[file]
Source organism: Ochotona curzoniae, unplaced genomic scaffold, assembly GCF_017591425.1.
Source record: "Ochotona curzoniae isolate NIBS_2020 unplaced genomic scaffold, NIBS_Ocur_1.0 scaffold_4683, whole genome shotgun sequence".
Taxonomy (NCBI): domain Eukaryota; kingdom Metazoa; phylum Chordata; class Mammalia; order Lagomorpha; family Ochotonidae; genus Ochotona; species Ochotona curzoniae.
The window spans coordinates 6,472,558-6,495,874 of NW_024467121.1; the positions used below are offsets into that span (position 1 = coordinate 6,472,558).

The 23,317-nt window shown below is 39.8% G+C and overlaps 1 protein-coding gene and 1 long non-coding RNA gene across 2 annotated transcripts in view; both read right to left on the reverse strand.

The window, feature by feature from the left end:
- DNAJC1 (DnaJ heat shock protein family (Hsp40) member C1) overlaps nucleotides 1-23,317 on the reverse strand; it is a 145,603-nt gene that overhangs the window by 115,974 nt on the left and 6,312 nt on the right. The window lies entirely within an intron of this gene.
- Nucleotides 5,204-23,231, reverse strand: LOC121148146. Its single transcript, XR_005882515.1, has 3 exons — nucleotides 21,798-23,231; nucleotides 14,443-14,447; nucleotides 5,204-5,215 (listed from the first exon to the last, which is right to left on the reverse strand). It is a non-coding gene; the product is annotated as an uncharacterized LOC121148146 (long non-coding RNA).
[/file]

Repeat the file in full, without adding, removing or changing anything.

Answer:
Source organism: Ochotona curzoniae, unplaced genomic scaffold, assembly GCF_017591425.1.
Source record: "Ochotona curzoniae isolate NIBS_2020 unplaced genomic scaffold, NIBS_Ocur_1.0 scaffold_4683, whole genome shotgun sequence".
Taxonomy (NCBI): domain Eukaryota; kingdom Metazoa; phylum Chordata; class Mammalia; order Lagomorpha; family Ochotonidae; genus Ochotona; species Ochotona curzoniae.
The window spans coordinates 6,472,558-6,495,874 of NW_024467121.1; the positions used below are offsets into that span (position 1 = coordinate 6,472,558).

The 23,317-nt window shown below is 39.8% G+C and overlaps 1 protein-coding gene and 1 long non-coding RNA gene across 2 annotated transcripts in view; both read right to left on the reverse strand.

The window, feature by feature from the left end:
- DNAJC1 (DnaJ heat shock protein family (Hsp40) member C1) overlaps nucleotides 1-23,317 on the reverse strand; it is a 145,603-nt gene that overhangs the window by 115,974 nt on the left and 6,312 nt on the right. The window lies entirely within an intron of this gene.
- Nucleotides 5,204-23,231, reverse strand: LOC121148146. Its single transcript, XR_005882515.1, has 3 exons — nucleotides 21,798-23,231; nucleotides 14,443-14,447; nucleotides 5,204-5,215 (listed from the first exon to the last, which is right to left on the reverse strand). It is a non-coding gene; the product is annotated as an uncharacterized LOC121148146 (long non-coding RNA).